The jackals ate half a calf as mother was trying to give birth one night. It was a large calf and Pat had to pull it out next morning. The mother was very traumatised and could not stand. We injected her, fed her, all to no avail, so had to put her down I’m afraid.

Lots of flowers about including Morea inclinata

Moraea inclinata

I think this is a type of jasmine. (ed’s note: Rhodohypoxis baurii I think)I think this is a type of Jasminum

Pat McKrill comments: Looks like the Merricks have more fun than a barrel full of monkeys! The night adder pics are great, please tell Sandra that there’s no need to worry about gardening, as she’s already seen, the snakes have other things to do in the garden at this time of the year – attacking gardeners is not on the schedule. The resultant kids (probably about a dozen) from the two minutes of eye-watering ecstasy will move on when they hatch, like will-o-the-wisps. The only things that might need to worry would be the frogs.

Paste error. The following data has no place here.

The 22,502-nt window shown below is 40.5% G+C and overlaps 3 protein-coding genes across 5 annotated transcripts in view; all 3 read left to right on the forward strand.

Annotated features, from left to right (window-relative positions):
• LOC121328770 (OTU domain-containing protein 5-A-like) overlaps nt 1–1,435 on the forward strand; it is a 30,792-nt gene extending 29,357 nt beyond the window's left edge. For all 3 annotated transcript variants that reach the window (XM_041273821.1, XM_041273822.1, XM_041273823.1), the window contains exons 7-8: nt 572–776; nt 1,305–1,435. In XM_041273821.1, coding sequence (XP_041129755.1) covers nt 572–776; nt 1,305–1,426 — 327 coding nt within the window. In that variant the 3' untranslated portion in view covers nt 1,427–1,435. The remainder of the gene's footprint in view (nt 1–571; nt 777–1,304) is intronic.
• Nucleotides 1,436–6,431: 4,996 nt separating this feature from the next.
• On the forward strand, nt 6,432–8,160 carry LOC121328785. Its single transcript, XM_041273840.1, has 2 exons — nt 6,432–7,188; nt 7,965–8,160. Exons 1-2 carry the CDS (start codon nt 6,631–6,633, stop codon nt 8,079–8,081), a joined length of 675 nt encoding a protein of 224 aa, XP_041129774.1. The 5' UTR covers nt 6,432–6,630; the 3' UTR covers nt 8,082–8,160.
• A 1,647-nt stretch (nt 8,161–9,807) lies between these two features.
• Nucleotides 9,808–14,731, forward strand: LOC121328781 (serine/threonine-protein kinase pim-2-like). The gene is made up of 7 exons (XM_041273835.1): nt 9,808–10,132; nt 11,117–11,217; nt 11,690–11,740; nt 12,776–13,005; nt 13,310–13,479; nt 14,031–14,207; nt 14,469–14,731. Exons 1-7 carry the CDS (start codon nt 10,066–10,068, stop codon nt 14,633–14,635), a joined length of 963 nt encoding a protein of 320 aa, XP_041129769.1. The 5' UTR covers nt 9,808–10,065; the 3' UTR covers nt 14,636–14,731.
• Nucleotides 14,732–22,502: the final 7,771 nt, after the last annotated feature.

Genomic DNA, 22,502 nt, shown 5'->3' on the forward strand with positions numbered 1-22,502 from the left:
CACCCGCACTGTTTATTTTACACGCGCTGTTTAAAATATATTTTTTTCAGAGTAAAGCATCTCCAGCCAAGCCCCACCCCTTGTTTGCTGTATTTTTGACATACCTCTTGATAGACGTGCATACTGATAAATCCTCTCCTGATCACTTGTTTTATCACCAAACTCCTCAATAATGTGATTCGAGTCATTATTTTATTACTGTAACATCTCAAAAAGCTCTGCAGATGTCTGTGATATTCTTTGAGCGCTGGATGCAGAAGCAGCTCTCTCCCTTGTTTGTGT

David Crookes  – Copperleigh Farm Sunset over Mavela Dam, Inhlosane on the left.

sunset mavela dam

The Wisdom of Cranes

Wisdom Tales – Crane Stories from Southern Africa, a book celebrating the ethos of cranes, was launched recently by the KZN Crane Foundation (KZNCF), beautifully illustrated by David Wheildon Oosthuizen.crowned crane dancing

Jenny Stipcich, lead author, said “My love affair with cranes began when I met the remarkable Ann Burke and realised how our South African cranes could be used as inspiration for learning about good values.”  David added “I am ashamed that I did not even know we had three crane species and it took an American woman (Ann) to teach me about them!”